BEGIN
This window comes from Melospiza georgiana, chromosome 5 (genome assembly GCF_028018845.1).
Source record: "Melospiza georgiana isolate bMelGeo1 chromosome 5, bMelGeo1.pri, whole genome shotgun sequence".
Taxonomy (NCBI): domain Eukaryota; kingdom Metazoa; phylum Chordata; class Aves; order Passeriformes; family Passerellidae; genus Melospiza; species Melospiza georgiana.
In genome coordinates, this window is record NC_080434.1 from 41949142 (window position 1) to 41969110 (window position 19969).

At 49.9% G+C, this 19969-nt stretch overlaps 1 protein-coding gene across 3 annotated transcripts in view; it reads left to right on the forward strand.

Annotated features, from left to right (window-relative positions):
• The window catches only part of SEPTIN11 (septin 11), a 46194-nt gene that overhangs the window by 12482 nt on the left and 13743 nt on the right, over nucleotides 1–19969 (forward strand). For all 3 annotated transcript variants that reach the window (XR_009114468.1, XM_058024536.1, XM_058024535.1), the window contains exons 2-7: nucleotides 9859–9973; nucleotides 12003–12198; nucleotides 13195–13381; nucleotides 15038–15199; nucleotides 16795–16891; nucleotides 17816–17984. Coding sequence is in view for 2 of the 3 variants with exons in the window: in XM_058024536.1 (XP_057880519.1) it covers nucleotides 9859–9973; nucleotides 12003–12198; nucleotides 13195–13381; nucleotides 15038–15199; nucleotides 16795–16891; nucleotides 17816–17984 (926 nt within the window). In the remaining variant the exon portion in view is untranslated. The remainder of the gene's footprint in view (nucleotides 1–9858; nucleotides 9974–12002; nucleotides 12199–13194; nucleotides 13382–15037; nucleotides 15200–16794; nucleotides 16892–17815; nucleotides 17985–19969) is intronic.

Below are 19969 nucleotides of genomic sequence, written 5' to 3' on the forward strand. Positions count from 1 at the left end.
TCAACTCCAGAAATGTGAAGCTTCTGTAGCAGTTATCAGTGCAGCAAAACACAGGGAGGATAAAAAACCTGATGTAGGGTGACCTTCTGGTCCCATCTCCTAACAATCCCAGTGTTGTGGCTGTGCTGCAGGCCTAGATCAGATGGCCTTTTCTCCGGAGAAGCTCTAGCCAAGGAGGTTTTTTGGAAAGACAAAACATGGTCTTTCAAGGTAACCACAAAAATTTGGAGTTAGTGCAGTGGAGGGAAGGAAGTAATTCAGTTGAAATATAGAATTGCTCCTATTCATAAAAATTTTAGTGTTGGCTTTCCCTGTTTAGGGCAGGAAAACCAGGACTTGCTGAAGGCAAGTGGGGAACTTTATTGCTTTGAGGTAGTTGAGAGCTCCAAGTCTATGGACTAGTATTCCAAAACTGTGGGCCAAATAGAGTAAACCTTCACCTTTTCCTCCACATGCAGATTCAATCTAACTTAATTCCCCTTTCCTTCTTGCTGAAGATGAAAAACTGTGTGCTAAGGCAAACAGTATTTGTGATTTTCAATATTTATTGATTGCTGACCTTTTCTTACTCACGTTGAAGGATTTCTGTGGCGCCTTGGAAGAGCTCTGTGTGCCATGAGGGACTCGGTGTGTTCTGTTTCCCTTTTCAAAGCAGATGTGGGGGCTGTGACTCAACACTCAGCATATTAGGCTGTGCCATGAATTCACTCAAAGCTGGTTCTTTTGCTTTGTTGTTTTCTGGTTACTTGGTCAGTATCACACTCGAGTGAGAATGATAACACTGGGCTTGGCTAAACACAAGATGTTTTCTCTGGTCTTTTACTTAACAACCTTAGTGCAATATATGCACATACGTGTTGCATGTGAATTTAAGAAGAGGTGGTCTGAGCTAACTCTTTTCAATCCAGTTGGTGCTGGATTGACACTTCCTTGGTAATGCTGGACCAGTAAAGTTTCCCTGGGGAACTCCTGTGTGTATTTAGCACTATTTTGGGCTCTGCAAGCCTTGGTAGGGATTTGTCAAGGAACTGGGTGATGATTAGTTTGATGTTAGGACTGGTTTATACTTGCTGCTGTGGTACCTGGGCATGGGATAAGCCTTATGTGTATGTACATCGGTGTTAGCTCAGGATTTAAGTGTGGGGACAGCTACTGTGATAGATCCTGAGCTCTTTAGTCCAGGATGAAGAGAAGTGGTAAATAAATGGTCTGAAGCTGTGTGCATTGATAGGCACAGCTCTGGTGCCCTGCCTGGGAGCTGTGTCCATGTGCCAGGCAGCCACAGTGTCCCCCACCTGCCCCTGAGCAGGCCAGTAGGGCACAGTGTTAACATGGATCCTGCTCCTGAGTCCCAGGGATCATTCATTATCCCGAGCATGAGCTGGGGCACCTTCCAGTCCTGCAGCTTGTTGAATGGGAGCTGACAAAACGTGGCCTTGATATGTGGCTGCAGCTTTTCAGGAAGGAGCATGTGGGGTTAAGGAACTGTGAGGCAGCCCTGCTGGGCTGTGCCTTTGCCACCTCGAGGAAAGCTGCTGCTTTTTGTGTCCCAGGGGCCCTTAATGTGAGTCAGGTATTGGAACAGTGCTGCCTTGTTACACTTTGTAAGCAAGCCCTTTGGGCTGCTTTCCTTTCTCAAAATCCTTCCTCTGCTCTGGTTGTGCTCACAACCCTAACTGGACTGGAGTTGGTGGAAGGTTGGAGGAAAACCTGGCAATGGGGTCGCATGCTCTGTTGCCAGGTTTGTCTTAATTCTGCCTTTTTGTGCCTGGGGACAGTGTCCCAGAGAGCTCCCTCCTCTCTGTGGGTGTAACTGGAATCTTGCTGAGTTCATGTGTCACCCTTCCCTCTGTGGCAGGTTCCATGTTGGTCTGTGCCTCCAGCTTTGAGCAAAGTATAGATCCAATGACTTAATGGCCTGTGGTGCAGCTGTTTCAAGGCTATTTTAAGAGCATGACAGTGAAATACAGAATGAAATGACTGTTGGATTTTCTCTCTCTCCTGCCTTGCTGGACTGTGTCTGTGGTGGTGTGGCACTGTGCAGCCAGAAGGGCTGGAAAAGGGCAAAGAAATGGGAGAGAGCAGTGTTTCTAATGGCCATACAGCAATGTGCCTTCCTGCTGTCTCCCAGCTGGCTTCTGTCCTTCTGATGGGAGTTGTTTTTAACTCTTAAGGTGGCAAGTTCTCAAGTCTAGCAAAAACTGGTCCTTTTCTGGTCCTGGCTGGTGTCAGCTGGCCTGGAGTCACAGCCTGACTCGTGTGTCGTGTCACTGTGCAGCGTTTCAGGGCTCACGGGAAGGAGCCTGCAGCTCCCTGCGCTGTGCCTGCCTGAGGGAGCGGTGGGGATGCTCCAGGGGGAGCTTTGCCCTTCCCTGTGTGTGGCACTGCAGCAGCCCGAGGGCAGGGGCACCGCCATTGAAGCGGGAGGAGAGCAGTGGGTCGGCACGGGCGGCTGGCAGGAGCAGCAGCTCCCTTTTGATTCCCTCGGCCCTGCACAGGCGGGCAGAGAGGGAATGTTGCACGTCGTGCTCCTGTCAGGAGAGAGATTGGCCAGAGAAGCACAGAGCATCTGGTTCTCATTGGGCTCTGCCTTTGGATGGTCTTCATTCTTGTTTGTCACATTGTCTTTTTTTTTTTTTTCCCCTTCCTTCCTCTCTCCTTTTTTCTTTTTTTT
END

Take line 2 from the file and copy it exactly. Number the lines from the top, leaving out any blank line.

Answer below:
Source record: "Melospiza georgiana isolate bMelGeo1 chromosome 5, bMelGeo1.pri, whole genome shotgun sequence".